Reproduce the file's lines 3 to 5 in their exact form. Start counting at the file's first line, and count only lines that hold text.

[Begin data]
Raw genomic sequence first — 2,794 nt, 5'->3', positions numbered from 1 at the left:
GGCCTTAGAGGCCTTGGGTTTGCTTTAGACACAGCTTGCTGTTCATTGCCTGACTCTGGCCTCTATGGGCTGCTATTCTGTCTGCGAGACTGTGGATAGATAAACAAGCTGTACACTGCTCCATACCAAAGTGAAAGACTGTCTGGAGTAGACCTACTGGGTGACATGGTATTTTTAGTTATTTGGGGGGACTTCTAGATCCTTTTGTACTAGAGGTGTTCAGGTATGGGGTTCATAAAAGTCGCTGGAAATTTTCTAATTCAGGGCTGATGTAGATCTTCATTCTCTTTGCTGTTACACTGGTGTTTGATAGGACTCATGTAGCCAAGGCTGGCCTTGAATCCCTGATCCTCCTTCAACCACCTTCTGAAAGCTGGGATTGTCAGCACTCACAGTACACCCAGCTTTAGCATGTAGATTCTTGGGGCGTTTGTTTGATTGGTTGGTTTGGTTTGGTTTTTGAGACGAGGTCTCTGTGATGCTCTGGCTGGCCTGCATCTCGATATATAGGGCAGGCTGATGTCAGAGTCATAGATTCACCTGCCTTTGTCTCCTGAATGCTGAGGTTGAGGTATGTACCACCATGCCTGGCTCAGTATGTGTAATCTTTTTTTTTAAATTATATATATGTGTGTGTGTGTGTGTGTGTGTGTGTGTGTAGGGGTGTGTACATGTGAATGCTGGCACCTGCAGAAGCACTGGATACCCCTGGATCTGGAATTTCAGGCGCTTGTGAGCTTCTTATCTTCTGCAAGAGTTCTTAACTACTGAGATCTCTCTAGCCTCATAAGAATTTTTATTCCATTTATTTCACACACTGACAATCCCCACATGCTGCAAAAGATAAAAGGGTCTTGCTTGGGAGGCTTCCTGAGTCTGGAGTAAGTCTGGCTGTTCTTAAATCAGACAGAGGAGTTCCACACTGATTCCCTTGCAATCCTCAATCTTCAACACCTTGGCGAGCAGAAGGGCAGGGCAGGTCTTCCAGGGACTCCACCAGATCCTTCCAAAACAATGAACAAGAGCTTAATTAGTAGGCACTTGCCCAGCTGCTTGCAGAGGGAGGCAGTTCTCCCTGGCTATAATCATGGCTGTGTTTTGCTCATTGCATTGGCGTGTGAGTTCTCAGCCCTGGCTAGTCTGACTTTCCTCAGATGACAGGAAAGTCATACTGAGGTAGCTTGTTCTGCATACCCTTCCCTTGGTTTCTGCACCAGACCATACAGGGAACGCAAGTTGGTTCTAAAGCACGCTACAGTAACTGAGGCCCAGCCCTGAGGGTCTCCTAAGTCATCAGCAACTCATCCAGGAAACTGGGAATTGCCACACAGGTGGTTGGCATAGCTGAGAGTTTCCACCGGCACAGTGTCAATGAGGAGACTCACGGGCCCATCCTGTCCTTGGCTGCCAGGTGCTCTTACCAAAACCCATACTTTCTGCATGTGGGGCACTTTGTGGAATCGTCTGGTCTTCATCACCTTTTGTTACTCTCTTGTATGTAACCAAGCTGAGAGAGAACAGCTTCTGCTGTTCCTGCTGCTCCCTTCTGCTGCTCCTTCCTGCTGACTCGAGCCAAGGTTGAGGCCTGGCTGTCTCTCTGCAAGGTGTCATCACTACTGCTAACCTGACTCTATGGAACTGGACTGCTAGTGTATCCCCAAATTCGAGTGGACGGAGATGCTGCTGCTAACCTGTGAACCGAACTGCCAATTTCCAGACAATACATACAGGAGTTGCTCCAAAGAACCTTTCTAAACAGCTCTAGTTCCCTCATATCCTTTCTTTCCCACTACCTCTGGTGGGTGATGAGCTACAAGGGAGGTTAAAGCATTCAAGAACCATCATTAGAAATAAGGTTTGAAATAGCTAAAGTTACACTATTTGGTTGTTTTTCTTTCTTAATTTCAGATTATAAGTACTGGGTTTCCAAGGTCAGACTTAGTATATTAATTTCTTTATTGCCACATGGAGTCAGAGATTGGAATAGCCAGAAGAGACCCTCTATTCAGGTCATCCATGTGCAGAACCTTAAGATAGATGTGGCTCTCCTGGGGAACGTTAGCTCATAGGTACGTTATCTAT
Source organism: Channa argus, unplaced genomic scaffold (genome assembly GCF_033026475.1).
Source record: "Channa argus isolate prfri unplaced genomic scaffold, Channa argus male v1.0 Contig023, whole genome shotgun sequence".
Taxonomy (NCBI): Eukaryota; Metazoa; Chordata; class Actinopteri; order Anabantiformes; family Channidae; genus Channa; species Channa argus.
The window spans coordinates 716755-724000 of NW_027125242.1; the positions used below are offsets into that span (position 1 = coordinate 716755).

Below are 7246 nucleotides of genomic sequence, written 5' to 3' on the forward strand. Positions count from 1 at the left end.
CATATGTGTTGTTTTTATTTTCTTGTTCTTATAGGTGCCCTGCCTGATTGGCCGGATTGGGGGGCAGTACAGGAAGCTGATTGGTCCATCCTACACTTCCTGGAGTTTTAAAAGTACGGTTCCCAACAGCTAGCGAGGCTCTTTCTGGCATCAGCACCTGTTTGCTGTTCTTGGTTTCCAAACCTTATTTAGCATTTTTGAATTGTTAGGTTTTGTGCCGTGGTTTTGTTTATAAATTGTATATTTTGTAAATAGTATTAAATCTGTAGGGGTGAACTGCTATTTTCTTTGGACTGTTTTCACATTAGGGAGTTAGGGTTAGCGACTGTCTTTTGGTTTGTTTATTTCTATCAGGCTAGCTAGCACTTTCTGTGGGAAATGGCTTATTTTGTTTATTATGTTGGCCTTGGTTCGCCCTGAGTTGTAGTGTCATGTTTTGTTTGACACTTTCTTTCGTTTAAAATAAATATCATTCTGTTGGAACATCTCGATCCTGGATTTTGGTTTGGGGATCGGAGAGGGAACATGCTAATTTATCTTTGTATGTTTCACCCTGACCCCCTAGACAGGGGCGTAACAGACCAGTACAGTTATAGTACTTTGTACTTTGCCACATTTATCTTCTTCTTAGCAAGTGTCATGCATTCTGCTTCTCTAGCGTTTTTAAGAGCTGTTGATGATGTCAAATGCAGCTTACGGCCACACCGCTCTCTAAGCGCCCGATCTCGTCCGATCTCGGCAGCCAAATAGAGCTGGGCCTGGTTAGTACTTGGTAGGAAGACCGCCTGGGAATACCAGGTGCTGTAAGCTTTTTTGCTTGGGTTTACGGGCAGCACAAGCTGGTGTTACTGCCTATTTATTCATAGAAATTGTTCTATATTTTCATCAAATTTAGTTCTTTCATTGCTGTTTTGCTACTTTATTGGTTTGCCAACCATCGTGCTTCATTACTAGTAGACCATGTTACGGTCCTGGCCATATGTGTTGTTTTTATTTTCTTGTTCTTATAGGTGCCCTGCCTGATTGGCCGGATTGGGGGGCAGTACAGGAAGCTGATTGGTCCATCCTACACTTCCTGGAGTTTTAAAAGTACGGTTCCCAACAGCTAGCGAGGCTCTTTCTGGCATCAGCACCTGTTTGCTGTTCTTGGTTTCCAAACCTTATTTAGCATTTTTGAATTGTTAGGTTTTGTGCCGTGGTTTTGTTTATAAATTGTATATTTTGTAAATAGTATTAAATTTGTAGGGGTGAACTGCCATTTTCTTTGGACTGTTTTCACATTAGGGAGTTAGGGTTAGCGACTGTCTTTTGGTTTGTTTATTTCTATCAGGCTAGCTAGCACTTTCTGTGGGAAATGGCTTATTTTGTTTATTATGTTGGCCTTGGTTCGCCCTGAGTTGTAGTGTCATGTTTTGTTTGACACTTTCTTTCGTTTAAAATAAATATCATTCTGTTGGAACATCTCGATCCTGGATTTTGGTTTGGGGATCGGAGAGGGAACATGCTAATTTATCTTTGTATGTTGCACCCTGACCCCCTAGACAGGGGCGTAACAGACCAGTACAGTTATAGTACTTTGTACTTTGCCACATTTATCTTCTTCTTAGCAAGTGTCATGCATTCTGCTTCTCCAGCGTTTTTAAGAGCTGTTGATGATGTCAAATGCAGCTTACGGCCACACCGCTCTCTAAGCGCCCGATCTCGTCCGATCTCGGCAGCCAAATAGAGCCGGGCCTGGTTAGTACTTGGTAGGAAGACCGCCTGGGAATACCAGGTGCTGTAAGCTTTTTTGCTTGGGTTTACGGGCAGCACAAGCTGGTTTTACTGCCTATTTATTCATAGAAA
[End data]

Source organism: Channa argus, unplaced genomic scaffold (genome assembly GCF_033026475.1).
Source record: "Channa argus isolate prfri unplaced genomic scaffold, Channa argus male v1.0 Contig023, whole genome shotgun sequence".
Taxonomy (NCBI): Eukaryota; Metazoa; Chordata; class Actinopteri; order Anabantiformes; family Channidae; genus Channa; species Channa argus.